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Kentucky Nurses Association report addresses nursing shortage

FRANKFORT, Ky. — The Kentucky Nurses Association (KNA) released results of a statewide “Survey of Kentucky Nurses” that revealed what’s most important to nurses, regarding work safety, emotional health, physical health, and professional stability during the pandemic and beyond.

KNA joined statewide nurse leaders to address Kentucky’s nursing shortage and made recommendations about how to combat this urgent issue.

The 850-person sample was rich in experience with most (61%) had 21 to more than 30 years of experience. Approximately 25% of the sample indicated it was likely they would leave their current position in the next three months, while 75% were unsure or unlikely to leave soon.

Respondents identified both highly rated explanations with both financial and non-financial implications for the nursing profession.

“Many actions which could support the nursing workforce rely heavily on the availability of additional staff, which involve the availability and allocation of financial resources,” said Delanor Manson, chief executive officer of the KNA.

Nurses offered the highly rated non-financial explanations of exhaustion, lack of breaks during work, lack of support from management, and lack of voice/influence as contributors to the nursing shortage. Highly rated explanations with financial implications included insufficient nursing/support staff and not enough pay/financial incentives as primary contributors to the nursing shortage in Kentucky.

Nurses identified the following highly-rated non-financial supportive actions to help alleviate the nursing shortage:

  • Breaks from work
  • Ability to influence decisions impacting nursing
  • Ability to influence decisions impacting patient care
  • Better communication pathways between nursing and management/administration
  • Solutions to address physical/verbal abuse from patients/family members

Nurses also identified financially supportive actions to alleviate the nursing shortage:

  • More staff to alleviate heavy patient assignments
  • Higher pay
  • Non-clinical staff to offload non-essential nursing tasks
  • Financial incentives, including student loan forgiveness.

The KNA task force made these recommendations to alleviate the nurse shortage problem in Kentucky:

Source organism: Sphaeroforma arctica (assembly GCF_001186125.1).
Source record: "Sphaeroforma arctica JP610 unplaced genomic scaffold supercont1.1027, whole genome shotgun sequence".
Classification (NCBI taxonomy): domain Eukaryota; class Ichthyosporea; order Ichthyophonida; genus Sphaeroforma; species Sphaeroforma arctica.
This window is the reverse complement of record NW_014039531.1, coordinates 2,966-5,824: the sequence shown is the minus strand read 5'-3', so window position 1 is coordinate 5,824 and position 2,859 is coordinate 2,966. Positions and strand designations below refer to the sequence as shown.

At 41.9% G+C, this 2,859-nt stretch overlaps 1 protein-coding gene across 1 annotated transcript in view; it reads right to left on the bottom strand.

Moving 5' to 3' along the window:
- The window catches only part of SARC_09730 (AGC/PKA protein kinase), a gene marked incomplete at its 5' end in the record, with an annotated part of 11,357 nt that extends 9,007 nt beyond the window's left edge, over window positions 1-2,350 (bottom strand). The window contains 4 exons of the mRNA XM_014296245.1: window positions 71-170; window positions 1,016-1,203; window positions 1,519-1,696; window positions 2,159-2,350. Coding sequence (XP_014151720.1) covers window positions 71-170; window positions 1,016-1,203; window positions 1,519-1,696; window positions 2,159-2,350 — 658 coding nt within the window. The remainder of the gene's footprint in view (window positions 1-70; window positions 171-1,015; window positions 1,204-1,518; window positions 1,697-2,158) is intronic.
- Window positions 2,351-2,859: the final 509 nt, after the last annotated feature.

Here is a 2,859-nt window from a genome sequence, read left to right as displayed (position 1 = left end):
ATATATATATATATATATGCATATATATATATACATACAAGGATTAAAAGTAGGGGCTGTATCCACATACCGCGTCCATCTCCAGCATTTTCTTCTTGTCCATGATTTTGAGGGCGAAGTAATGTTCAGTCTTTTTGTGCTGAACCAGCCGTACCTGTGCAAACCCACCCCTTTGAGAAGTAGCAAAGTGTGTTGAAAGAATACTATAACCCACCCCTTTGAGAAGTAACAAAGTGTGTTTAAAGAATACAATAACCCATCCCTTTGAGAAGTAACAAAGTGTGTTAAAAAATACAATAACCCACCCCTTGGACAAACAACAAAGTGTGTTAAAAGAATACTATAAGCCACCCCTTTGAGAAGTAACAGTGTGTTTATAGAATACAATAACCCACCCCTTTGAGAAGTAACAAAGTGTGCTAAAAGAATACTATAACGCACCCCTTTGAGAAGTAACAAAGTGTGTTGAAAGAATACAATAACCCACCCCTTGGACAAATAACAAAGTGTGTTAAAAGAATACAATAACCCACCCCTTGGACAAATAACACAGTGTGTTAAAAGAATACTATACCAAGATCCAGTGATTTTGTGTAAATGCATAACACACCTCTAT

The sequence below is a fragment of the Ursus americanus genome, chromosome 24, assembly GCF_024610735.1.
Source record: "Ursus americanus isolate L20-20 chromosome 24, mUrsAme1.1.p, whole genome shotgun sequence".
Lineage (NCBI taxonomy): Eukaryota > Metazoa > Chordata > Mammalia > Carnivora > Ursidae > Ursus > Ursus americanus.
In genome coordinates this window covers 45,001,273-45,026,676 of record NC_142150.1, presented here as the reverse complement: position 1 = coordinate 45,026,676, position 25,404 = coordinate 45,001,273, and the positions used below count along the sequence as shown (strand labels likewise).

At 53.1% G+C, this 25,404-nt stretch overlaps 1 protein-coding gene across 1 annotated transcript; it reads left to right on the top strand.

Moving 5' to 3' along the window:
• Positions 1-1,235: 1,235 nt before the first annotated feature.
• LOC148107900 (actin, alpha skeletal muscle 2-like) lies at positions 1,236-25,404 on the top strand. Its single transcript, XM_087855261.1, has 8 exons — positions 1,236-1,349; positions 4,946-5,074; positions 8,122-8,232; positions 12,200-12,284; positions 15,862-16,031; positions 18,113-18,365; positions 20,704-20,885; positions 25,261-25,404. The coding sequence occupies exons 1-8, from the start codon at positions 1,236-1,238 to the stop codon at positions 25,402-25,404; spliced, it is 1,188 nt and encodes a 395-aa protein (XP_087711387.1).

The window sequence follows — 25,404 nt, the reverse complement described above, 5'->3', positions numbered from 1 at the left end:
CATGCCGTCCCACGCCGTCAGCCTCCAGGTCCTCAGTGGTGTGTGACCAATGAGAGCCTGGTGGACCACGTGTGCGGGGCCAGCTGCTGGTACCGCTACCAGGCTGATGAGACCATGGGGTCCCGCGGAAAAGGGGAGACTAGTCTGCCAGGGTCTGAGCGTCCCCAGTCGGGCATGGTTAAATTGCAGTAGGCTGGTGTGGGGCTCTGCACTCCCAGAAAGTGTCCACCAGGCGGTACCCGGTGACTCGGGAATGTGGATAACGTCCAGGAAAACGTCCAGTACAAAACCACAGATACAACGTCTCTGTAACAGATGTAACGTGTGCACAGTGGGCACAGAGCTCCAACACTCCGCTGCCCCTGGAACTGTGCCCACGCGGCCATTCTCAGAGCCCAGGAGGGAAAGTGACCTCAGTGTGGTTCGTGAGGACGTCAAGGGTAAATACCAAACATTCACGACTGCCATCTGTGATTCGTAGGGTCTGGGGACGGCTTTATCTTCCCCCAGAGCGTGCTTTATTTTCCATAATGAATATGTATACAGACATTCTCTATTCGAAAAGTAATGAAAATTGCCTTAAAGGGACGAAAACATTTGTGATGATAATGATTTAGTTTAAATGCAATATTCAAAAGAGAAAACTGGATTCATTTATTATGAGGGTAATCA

Solutions Non-Financial

  • Nursing at the table to discuss solutions to the nursing shortage, including funding allocation
  • Creation of a task force of nursing leaders representing all corners of Kentucky and all major areas of nursing (e.g., practice, education, research, advocacy, innovation/technology).

Solutions Financial $100 Million

  • $20 million-Faculty retention, recruitment, and reward for NCLEX pass rates and graduation rates. Colleges and schools of nursing council to research why schools of nursing seats are unfilled.
  • $20 million-Loan forgiveness for nursing faculty, students, graduate nurses to work in underserved areas 2021-2026 CHFS application for the loan forgiveness grant through HRSA- 1 million a year in addition to this request.
  • $10 million-Nurse emeritus program to utilize retired nurses for support, augment staffing needs, and retain novice nurses
  • $50 million-Retention bonuses (incremental) for local nurses only. Include all that have stayed local and worked to support their community. Recruitment and marketing campaign that enhances the image of nursing and entices students to go to nursing school while ensuring current nurses feel recognized, gratitude and valued

These recommendations are based on the survey results and polling of nurse leaders in the group that has been meeting to problem solve.

 The Kentucky Nurses Association, established in 1906, is the only full-service professional organization for the state’s entire nurse population. In addition to promoting the essential role of the registered nurse in healthcare delivery, the KNA serves as an advocate for quality patient care in all settings.

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